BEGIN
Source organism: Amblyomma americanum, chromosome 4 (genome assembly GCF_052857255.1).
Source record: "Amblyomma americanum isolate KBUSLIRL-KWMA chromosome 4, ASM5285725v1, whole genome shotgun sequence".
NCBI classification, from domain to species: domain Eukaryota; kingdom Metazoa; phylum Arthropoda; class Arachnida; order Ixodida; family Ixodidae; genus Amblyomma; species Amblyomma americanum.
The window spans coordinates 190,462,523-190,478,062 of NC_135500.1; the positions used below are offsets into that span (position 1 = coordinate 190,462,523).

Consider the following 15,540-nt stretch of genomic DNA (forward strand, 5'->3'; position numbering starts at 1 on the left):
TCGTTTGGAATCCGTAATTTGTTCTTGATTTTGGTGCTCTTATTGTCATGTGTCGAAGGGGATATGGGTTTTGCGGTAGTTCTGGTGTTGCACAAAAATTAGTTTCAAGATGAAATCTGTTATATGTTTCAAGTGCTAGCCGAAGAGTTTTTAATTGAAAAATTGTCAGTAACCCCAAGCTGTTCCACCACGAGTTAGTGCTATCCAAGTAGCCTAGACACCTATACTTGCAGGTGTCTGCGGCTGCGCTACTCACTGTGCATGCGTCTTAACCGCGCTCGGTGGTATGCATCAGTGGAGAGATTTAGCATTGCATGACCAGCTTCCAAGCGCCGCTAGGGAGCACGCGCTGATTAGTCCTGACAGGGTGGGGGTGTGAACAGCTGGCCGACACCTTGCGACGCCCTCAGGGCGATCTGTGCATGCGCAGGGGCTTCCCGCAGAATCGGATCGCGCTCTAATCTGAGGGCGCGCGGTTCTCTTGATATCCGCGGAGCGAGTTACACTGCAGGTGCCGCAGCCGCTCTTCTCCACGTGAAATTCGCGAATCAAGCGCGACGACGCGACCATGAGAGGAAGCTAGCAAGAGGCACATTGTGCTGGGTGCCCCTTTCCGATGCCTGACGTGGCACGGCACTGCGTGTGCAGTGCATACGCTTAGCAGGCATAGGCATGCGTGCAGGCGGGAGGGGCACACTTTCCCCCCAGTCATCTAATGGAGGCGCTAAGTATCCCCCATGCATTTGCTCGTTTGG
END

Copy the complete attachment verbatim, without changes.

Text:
Source organism: Amblyomma americanum, chromosome 4 (genome assembly GCF_052857255.1).
Source record: "Amblyomma americanum isolate KBUSLIRL-KWMA chromosome 4, ASM5285725v1, whole genome shotgun sequence".
NCBI classification, from domain to species: domain Eukaryota; kingdom Metazoa; phylum Arthropoda; class Arachnida; order Ixodida; family Ixodidae; genus Amblyomma; species Amblyomma americanum.
The window spans coordinates 190,462,523-190,478,062 of NC_135500.1; the positions used below are offsets into that span (position 1 = coordinate 190,462,523).

Consider the following 15,540-nt stretch of genomic DNA (forward strand, 5'->3'; position numbering starts at 1 on the left):
TCGTTTGGAATCCGTAATTTGTTCTTGATTTTGGTGCTCTTATTGTCATGTGTCGAAGGGGATATGGGTTTTGCGGTAGTTCTGGTGTTGCACAAAAATTAGTTTCAAGATGAAATCTGTTATATGTTTCAAGTGCTAGCCGAAGAGTTTTTAATTGAAAAATTGTCAGTAACCCCAAGCTGTTCCACCACGAGTTAGTGCTATCCAAGTAGCCTAGACACCTATACTTGCAGGTGTCTGCGGCTGCGCTACTCACTGTGCATGCGTCTTAACCGCGCTCGGTGGTATGCATCAGTGGAGAGATTTAGCATTGCATGACCAGCTTCCAAGCGCCGCTAGGGAGCACGCGCTGATTAGTCCTGACAGGGTGGGGGTGTGAACAGCTGGCCGACACCTTGCGACGCCCTCAGGGCGATCTGTGCATGCGCAGGGGCTTCCCGCAGAATCGGATCGCGCTCTAATCTGAGGGCGCGCGGTTCTCTTGATATCCGCGGAGCGAGTTACACTGCAGGTGCCGCAGCCGCTCTTCTCCACGTGAAATTCGCGAATCAAGCGCGACGACGCGACCATGAGAGGAAGCTAGCAAGAGGCACATTGTGCTGGGTGCCCCTTTCCGATGCCTGACGTGGCACGGCACTGCGTGTGCAGTGCATACGCTTAGCAGGCATAGGCATGCGTGCAGGCGGGAGGGGCACACTTTCCCCCCAGTCATCTAATGGAGGCGCTAAGTATCCCCCATGCATTTGCTCGTTTGG